Monday, November 4, 2019

Chatting with Meg Cabot

Anyone who reads my blog knows that Adore Meg Cabot and her books. I'll read anything she writes. I was super excited when I realized that she was going to be at BEA this past year signing Black Canary ARCs. 

Well, Amanda and I were almost late to the signing. Once we got our badges and dropped off our bags, we made a beeline for the booth. I was surprised to see there wasn't much of a line. I think there were two people in front of us. 

The line manager was holding up the book and said it was the last copy. My  face fell. Amanda graciously said that I should take the book. Luckily, the line manager found another copy for Amanda.

I'm excited to chat with the fabulous Meg Cabot all about the book that just came out last week!

If you could pick a superpower to have, what would it be?
 If I could pick any superpower, it would be the power to turn invisible! Then I could sneak into all sorts of concerts and eat in restaurants for free! And I could spy on everyone’s conversations. I would always know the truth about what was being said, especially by big corporations and world leaders! And of course I’d record these conversations and play them for the world. Oh, and of course I’d steal things I wanted, like art from museums. I didn’t say I’d be a GOOD superhero! 

That's a great superpower to have. 

What are the differences in the creative process between writing a novel and writing a graphic novel? I had no idea writing a graphic novel would be so different! It’s more like writing a screenplay (which I did for the movie Ice Princess starring Michelle Trachtenberg and Kim Catrall), although even more work, because you have to describe what’s happening in every single panel, including the facial expressions of the characters, what they’re saying, wearing, what’s going on in the background, etc. Fortunately DC held workshops in NYC taught by legends like Jim Lee. I’m so glad attended these – I learned so much! 

Oh, that's very different!

 I loved how Dinah's friends talked about everyday people making a difference. Has anyone recently made a difference in your life? 
I’ve been fortunate to have so many amazing role models in my life, everyone from my mom to my teachers to librarians who helped me find great books to read that I’d never have discovered on my own, to women I worked for—I always had amazing bosses who were very encouraging—all the way to when I became published and writers like Judy Blume and Tamara Pierce took me under their wing and gave me great advice. I’ve been so lucky in that way, and have always tried to make a difference in the lives of other young people whenever I could.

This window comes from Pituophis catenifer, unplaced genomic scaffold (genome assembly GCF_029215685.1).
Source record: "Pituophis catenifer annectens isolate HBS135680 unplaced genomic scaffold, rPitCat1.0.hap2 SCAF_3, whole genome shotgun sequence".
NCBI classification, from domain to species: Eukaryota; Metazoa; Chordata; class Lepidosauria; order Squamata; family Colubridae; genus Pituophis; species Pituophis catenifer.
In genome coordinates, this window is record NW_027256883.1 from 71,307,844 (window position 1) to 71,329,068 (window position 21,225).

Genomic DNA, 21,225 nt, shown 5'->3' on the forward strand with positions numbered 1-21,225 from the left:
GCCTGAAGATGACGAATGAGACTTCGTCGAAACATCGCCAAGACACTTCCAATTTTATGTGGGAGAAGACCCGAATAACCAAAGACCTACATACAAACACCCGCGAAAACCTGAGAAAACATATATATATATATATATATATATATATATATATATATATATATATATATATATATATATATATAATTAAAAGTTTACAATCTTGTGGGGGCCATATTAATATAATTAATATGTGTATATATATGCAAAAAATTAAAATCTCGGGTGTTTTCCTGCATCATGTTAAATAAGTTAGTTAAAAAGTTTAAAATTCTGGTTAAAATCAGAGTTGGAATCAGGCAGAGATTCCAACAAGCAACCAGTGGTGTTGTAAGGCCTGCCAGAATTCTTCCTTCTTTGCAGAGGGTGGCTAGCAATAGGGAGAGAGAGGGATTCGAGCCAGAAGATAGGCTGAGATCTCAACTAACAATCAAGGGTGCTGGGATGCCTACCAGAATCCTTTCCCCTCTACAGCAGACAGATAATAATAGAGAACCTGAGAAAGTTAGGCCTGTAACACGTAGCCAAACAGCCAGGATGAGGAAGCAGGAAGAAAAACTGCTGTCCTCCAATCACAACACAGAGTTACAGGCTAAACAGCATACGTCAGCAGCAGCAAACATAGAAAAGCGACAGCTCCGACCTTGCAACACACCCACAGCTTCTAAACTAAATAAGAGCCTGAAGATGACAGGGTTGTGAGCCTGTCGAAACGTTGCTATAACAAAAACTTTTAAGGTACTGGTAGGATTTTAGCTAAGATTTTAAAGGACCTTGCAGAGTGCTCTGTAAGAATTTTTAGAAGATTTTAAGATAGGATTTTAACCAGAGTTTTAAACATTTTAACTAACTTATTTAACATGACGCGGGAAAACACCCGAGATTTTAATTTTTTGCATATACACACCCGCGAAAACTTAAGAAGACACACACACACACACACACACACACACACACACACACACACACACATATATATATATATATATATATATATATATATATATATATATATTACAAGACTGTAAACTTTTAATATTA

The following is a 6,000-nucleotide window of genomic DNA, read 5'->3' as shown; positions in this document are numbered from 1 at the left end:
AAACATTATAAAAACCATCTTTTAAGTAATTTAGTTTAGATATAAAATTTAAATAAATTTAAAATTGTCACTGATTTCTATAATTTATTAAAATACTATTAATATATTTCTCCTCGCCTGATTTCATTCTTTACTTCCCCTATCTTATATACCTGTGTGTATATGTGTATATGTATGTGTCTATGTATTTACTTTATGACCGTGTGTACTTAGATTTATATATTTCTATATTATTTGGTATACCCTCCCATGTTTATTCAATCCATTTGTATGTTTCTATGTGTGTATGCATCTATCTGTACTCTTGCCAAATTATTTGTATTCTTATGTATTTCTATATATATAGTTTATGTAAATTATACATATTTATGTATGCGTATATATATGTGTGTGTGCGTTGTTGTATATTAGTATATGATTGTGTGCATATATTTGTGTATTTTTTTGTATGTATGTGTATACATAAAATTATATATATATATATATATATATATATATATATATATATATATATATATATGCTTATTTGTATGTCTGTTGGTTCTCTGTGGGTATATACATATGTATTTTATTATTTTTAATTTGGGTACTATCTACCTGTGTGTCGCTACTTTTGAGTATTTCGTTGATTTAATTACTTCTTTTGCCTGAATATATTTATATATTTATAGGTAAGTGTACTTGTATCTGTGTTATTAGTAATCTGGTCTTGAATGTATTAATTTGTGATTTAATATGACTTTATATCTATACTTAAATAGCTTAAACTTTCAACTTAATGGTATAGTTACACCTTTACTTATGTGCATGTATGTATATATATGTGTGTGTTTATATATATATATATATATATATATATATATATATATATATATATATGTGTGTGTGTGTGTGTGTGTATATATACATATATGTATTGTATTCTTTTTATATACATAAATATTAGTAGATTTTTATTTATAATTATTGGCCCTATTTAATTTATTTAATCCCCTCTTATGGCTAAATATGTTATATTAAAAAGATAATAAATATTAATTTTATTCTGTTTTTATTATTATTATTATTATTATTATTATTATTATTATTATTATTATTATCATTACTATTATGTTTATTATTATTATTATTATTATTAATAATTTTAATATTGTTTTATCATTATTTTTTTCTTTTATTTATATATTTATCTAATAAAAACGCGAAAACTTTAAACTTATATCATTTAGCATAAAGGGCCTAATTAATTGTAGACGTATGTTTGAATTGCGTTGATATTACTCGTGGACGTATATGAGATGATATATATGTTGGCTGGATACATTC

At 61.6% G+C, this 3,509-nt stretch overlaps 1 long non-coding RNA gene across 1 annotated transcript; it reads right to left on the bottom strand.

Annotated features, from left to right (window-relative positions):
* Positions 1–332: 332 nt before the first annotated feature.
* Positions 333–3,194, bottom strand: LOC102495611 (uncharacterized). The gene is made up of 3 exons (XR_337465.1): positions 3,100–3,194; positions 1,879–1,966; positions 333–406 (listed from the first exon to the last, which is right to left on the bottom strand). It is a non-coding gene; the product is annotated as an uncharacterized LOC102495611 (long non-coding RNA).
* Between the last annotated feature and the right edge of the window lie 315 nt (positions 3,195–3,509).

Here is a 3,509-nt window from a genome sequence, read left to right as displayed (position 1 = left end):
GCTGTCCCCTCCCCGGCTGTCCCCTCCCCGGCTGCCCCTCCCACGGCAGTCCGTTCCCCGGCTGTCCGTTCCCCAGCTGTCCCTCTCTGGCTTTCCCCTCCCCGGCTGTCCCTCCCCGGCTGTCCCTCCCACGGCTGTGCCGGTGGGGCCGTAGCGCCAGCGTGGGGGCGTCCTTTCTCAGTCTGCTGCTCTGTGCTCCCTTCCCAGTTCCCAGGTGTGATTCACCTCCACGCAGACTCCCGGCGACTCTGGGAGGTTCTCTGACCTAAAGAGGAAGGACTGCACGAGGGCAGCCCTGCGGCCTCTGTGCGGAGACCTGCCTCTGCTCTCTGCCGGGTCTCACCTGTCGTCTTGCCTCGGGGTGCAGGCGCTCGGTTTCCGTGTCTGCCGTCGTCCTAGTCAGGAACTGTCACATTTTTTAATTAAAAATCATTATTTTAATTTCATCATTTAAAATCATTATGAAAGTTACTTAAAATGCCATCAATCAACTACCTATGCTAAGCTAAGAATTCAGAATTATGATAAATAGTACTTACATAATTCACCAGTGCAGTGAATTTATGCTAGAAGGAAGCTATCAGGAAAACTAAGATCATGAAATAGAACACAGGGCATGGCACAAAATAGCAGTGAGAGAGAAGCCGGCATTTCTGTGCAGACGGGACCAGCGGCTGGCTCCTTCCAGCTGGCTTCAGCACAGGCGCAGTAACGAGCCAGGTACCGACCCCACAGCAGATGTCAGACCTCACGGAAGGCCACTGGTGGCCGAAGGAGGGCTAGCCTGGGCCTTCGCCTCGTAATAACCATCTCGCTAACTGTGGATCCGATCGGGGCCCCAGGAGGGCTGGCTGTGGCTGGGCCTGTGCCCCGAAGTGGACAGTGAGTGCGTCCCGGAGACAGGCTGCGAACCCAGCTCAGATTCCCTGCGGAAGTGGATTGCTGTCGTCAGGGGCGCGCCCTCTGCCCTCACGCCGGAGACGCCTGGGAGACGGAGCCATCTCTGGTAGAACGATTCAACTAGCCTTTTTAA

Oh, I love the shoutout to librarians. I love it when people reach out and help others. 

I love how the book takes place during career week. What did you want do with your life when you were in middle school? 
Ha, thanks for noticing that! When I was Dinah’s age, I wanted to be everything from a veterinarian to a police detective to an actress to a writer. I was obsessed with Nancy Drew and animals and solving crimes, and spent most of my time going around my neighborhood writing down what my neighbors were doing (I thought a number of them were criminals). Eventually all these notes became books that happily for my neighbors will never get published as my handwriting is illegible. 

That's funny. You were like Harriet the Spy! Apparently I wanted to be a high school English teacher. Which I wouldn't chose today. Although I'd love to teach a college/graduate course on YA Literature. (So I guess it's kind of similar...)

I also loved the feminist concept of speaking up and controlling your voice. Did you have a moment in middle school (or high school) where you spoke up? Or wanted to speak up? 
I had a pretty bad lisp as a kid and got made fun of a lot when I spoke, so I was very shy – until I went through Speech and Hearing in 2nd grade. Then I gained a lot more confidence – so much so that my middle school principal told me I was the loudest kid in the whole cafeteria and that I needed to shut up! This was one of my proudest moments (I was only entertaining my friends, putting on a little show for them during lunch). That’s when I knew I’d probably be an entertainer of some kind when I grew up. What drew me to Black Canary is that she only has one superpower, and it’s her voice – and she uses it to make things right in the world, the same way I used mine to make people feel entertained. I think that’s a great message for not only girls, but all kids – you have a voice, and it’s not only okay, but important to use it to make change. This message especially resonates with me since for so long as a kid I was afraid to use mine. 

Such a great lesson in life! 

Thanks so much for chatting with me today, Meg!

And if you haven't read the graphic novel yet, don't wait! It's a fun middle school graphic novel about music, friendship, family, and finding your voice.

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